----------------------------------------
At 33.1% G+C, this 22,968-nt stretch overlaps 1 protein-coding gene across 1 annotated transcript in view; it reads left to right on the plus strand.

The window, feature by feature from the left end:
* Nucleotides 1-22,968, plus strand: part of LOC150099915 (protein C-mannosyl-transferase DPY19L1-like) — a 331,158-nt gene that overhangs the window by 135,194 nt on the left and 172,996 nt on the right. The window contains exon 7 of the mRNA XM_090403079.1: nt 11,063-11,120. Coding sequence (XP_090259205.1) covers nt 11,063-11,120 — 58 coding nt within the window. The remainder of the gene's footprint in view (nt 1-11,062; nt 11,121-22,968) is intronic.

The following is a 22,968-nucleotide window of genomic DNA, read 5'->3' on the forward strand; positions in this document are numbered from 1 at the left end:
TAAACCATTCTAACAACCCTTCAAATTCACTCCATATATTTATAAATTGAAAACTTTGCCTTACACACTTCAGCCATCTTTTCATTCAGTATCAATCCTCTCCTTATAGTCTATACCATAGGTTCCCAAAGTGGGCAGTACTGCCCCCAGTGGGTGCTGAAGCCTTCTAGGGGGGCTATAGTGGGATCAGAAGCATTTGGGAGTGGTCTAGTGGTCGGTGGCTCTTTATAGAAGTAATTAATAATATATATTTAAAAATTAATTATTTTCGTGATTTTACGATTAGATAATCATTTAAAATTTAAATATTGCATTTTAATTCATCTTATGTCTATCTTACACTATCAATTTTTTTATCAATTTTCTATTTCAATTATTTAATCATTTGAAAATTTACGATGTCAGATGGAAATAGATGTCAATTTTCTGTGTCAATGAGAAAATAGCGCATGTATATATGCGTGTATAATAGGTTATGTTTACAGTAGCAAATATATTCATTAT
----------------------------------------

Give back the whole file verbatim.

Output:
At 33.1% G+C, this 22,968-nt stretch overlaps 1 protein-coding gene across 1 annotated transcript in view; it reads left to right on the plus strand.

The window, feature by feature from the left end:
* Nucleotides 1-22,968, plus strand: part of LOC150099915 (protein C-mannosyl-transferase DPY19L1-like) — a 331,158-nt gene that overhangs the window by 135,194 nt on the left and 172,996 nt on the right. The window contains exon 7 of the mRNA XM_090403079.1: nt 11,063-11,120. Coding sequence (XP_090259205.1) covers nt 11,063-11,120 — 58 coding nt within the window. The remainder of the gene's footprint in view (nt 1-11,062; nt 11,121-22,968) is intronic.

The following is a 22,968-nucleotide window of genomic DNA, read 5'->3' on the forward strand; positions in this document are numbered from 1 at the left end:
TAAACCATTCTAACAACCCTTCAAATTCACTCCATATATTTATAAATTGAAAACTTTGCCTTACACACTTCAGCCATCTTTTCATTCAGTATCAATCCTCTCCTTATAGTCTATACCATAGGTTCCCAAAGTGGGCAGTACTGCCCCCAGTGGGTGCTGAAGCCTTCTAGGGGGGCTATAGTGGGATCAGAAGCATTTGGGAGTGGTCTAGTGGTCGGTGGCTCTTTATAGAAGTAATTAATAATATATATTTAAAAATTAATTATTTTCGTGATTTTACGATTAGATAATCATTTAAAATTTAAATATTGCATTTTAATTCATCTTATGTCTATCTTACACTATCAATTTTTTTATCAATTTTCTATTTCAATTATTTAATCATTTGAAAATTTACGATGTCAGATGGAAATAGATGTCAATTTTCTGTGTCAATGAGAAAATAGCGCATGTATATATGCGTGTATAATAGGTTATGTTTACAGTAGCAAATATATTCATTAT